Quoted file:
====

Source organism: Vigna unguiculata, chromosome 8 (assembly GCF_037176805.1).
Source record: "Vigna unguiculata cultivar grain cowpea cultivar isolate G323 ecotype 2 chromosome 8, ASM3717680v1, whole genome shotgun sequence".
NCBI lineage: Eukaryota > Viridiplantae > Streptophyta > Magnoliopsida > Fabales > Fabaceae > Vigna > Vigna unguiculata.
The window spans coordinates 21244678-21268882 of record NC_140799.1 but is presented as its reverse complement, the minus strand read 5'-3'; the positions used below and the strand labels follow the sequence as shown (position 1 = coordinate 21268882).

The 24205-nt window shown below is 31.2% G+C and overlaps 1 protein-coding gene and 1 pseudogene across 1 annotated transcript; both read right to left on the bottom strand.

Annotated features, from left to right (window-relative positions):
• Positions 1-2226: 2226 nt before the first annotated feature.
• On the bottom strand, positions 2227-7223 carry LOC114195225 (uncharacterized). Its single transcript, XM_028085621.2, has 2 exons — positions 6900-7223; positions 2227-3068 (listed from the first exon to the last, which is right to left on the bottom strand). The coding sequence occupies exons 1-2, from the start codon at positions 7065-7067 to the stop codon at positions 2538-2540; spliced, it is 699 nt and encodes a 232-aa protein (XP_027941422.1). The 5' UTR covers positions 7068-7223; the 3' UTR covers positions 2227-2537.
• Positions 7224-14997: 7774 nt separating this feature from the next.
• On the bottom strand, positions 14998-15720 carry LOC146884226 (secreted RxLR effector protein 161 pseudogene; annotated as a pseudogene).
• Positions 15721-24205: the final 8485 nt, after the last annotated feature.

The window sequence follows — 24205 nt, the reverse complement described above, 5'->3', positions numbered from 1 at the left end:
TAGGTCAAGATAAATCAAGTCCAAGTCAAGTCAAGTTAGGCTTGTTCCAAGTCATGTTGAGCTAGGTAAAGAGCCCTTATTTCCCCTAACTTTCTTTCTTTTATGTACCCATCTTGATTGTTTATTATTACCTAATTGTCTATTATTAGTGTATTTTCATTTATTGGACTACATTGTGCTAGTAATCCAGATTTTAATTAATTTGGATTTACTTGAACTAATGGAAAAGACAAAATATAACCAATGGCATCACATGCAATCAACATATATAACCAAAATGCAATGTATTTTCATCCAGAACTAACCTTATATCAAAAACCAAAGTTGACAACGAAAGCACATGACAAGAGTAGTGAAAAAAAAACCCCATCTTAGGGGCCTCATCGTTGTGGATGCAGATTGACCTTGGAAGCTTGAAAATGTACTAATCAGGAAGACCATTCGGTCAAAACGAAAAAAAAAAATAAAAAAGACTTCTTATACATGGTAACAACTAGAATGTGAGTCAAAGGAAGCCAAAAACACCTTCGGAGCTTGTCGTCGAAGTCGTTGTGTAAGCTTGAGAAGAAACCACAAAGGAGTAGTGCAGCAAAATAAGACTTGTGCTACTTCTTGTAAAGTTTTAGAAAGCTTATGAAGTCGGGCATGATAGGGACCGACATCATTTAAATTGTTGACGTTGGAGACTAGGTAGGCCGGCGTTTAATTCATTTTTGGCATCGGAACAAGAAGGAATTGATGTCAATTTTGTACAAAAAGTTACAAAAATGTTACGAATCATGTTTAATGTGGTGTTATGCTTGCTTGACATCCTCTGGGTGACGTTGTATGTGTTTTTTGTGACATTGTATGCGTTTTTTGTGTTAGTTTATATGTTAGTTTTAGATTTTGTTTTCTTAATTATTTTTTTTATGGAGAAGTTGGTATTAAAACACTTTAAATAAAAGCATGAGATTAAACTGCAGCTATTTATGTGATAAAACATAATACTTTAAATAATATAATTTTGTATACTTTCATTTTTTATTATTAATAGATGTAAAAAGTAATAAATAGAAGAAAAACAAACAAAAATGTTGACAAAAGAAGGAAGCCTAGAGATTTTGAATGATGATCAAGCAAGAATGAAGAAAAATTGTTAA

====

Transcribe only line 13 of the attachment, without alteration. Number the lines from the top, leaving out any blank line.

TAGGTCAAGATAAATCAAGTCCAAGTCAAGTCAAGTTAGGCTTGTTCCAAGTCATGTTGAGCTAGGTAAAGAGCCCTTATTTCCCCTAACTTTCTTTCTTTTATGTACCCATCTTGATTGTTTATTATTACCTAATTGTCTATTATTAGTGTATTTTCATTTATTGGACTACATTGTGCTAGTAATCCAGATTTTAATTAATTTGGATTTACTTGAACTAATGGAAAAGACAAAATATAACCAATGGCATCACATGCAATCAACATATATAACCAAAATGCAATGTATTTTCATCCAGAACTAACCTTATATCAAAAACCAAAGTTGACAACGAAAGCACATGACAAGAGTAGTGAAAAAAAAACCCCATCTTAGGGGCCTCATCGTTGTGGATGCAGATTGACCTTGGAAGCTTGAAAATGTACTAATCAGGAAGACCATTCGGTCAAAACGAAAAAAAAAAATAAAAAAGACTTCTTATACATGGTAACAACTAGAATGTGAGTCAAAGGAAGCCAAAAACACCTTCGGAGCTTGTCGTCGAAGTCGTTGTGTAAGCTTGAGAAGAAACCACAAAGGAGTAGTGCAGCAAAATAAGACTTGTGCTACTTCTTGTAAAGTTTTAGAAAGCTTATGAAGTCGGGCATGATAGGGACCGACATCATTTAAATTGTTGACGTTGGAGACTAGGTAGGCCGGCGTTTAATTCATTTTTGGCATCGGAACAAGAAGGAATTGATGTCAATTTTGTACAAAAAGTTACAAAAATGTTACGAATCATGTTTAATGTGGTGTTATGCTTGCTTGACATCCTCTGGGTGACGTTGTATGTGTTTTTTGTGACATTGTATGCGTTTTTTGTGTTAGTTTATATGTTAGTTTTAGATTTTGTTTTCTTAATTATTTTTTTTATGGAGAAGTTGGTATTAAAACACTTTAAATAAAAGCATGAGATTAAACTGCAGCTATTTATGTGATAAAACATAATACTTTAAATAATATAATTTTGTATACTTTCATTTTTTATTATTAATAGATGTAAAAAGTAATAAATAGAAGAAAAACAAACAAAAATGTTGACAAAAGAAGGAAGCCTAGAGATTTTGAATGATGATCAAGCAAGAATGAAGAAAAATTGTTAA